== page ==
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Poll: Female Immigrants Confront Barriers, Become More Assertive
 

By  Aliah D. Wright  7/9/2009
 
 

Female immigrants found incredible obstacles after coming to the United States but noted they were more empowered here than they’d been in their home countries. So says a recent poll conducted by Bendixen & Associates and released by New America Media.

The poll reveals that many female immigrants (79 percent of them from Latin American countries, 73 percent from Vietnam, 70 percent from Korea and 63 percent from China) said that in addition to speaking little or no English, they were discriminated against, lacked health care coverage and were paid less—far less than what they earned professionally in their home countries.

Angela Kelley, vice president for immigration policy at the Center for American Progress, told New America Media: “As a nation, we don't have a policy of integration, but if immigrants are becoming professionals and getting better jobs, it's only because they are improving their language capabilities.”

Sixty-four percent of those polled said they spoke “little or no English.”

Attaining Assertiveness

“The poll establishes that in the latter part of the 20th century women immigrated to America in ever-growing numbers and are now on the move as much as men, but often [they] face vastly different circumstances and challenges," Sandy Close, executive director of New America Media, said in a statement. “Women are migrating not as lone individuals but as members, even heads, of families, determined to keep family bonds intact even as they travel great distances and adapt to new cultures,” Close said. “This journey has activated women."

Many female immigrants saw dramatic shifts in their roles once they began living here, according to the poll report, Women Immigrants: Stewards of the 21st Century Family. Almost a third reported they are now the heads of their households, sharing equally with their spouses in planning families and in financial concerns. What’s more, the poll revealed that immigrating to the United States had empowered women. They said they were now more assertive within and outside of their households than they had been in their home countries.

“Women immigrants reveal that they came to America not in search of streets paved with gold—making money was surprisingly low on their list of priorities—but because they saw the U.S. as a place to build better futures for their children and to make permanent homes for their families,” Close said. “At a time when more than one-third of U.S. families are single-parent households, 90 percent of women immigrants are raising children in intact marriages.”

Other findings:

           Many female immigrants lack health insurance coverage (40 percent from Latin America). Most were unaware of public health programs that would allow their children to receive medical assistance, the release states.

           Most of the female immigrants who are African (67 percent), Chinese (49 percent), Korean (73 percent), Asian Indian (65 percent) and Filipinos (60 percent) classified their last job in their home countries as "professional." However, the study showed, most of them haven’t been able to find comparable employment in the United States. Many were willing to feed their families by working in the U.S. as waitresses, textile workers, factory technicians and domestic servants.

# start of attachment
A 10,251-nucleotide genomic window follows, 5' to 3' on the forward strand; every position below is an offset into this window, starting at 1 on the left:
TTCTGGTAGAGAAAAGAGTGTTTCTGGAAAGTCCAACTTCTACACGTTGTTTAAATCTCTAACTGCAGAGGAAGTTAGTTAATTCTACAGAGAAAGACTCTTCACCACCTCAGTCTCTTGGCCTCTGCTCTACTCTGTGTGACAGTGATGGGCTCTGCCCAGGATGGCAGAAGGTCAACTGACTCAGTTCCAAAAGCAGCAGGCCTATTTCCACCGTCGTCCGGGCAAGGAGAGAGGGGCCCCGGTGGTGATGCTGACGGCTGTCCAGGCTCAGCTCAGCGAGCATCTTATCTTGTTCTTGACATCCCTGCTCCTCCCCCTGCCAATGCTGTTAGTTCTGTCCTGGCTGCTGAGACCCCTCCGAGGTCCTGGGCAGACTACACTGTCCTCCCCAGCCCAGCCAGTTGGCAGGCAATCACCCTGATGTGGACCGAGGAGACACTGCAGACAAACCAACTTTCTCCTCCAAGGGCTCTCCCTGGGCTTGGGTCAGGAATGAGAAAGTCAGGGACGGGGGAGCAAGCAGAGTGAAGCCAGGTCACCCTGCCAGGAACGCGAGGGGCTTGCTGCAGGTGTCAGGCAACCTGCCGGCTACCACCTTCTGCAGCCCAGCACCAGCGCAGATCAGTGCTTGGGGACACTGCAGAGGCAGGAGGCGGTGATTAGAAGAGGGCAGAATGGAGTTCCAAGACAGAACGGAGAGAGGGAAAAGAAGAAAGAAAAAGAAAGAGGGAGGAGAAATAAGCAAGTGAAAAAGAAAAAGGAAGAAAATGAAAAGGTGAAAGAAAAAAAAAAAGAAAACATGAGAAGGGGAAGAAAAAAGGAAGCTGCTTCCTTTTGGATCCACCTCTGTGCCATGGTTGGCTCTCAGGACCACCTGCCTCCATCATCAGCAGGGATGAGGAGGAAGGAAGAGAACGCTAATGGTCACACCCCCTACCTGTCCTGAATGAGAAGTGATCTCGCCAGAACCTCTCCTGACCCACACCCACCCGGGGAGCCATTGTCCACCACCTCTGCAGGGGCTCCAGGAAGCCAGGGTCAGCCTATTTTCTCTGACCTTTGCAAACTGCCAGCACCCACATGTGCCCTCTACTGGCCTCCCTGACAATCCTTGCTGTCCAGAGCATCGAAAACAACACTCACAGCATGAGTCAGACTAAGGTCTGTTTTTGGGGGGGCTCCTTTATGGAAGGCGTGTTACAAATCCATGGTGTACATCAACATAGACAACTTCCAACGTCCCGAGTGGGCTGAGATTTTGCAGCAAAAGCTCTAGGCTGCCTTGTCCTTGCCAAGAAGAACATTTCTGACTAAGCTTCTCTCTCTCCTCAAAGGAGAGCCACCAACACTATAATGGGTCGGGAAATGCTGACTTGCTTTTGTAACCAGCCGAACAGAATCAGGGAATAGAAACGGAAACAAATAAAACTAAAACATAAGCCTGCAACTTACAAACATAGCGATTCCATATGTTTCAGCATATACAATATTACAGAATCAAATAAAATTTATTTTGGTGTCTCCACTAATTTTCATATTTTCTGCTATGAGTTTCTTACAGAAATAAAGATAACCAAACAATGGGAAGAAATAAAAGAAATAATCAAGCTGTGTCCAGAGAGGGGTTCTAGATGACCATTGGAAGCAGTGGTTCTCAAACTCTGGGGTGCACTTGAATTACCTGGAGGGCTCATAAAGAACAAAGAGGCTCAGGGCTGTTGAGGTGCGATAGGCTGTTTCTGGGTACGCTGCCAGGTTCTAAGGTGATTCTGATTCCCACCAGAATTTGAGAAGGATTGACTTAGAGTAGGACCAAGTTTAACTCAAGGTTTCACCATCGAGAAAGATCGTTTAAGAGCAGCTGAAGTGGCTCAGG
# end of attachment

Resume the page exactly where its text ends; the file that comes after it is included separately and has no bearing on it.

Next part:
More Latin American women (82 percent) found discrimination to be a major problem for their families, compared to 17 percent for women from African and Arab countries and 13 percent for those from China, the poll found. However, 90 percent of the Latin American women did want to become American citizens.

           When asked to name the biggest challenge they faced as female immigrants in America, half cited helping their children achieve success and maintaining family cohesion rather than economic hardships.

 

“I found it striking that the data from this historic poll parallels my mother's own experience in bringing me and my brothers to the United States from Japan in the mid-1950s—her desire to build better futures for us; her early low-paying, no benefits jobs; her determination to keep the family together as head-of-household,” Rep. Mazie K. Hirono, D-Hawaii, a member of the Congressional Asian Pacific American Caucus’ (CAPAC) executive board, stated in the release. “This survey shows a real need for key decision-makers—on all levels of government and in the private sector—to support public policy that improves the quality of life for these women and their families.”

More than 1,100 women from Latin America, Vietnam, China, Korea, India, Africa, the Philippines and Arab countries were polled. The poll had a margin of error of 3 percentage points. It was funded in part by grants to New America Media and the Atlantic Philanthropies, Carnegie Corp., Ford Foundation and the Evelyn & Walter Haas Jr. Fund and the W.K. Kellogg Foundation.

Despite working initially for very low wages, immigrant women report that their current salaries are more than double what they earned in their first job in the United States. “The majority of immigrant women from Korea, India, Africa and China currently earn more than $2,000 per month, an impressive salary increase, especially given the host of obstacles they overcame in order to achieve it,” the study states.

Aliah D. Wright is an online editor/manager for SHRM. Reach her via e-mail aliah.wright@shrm.org or tweet with her @1SHRMScribe.

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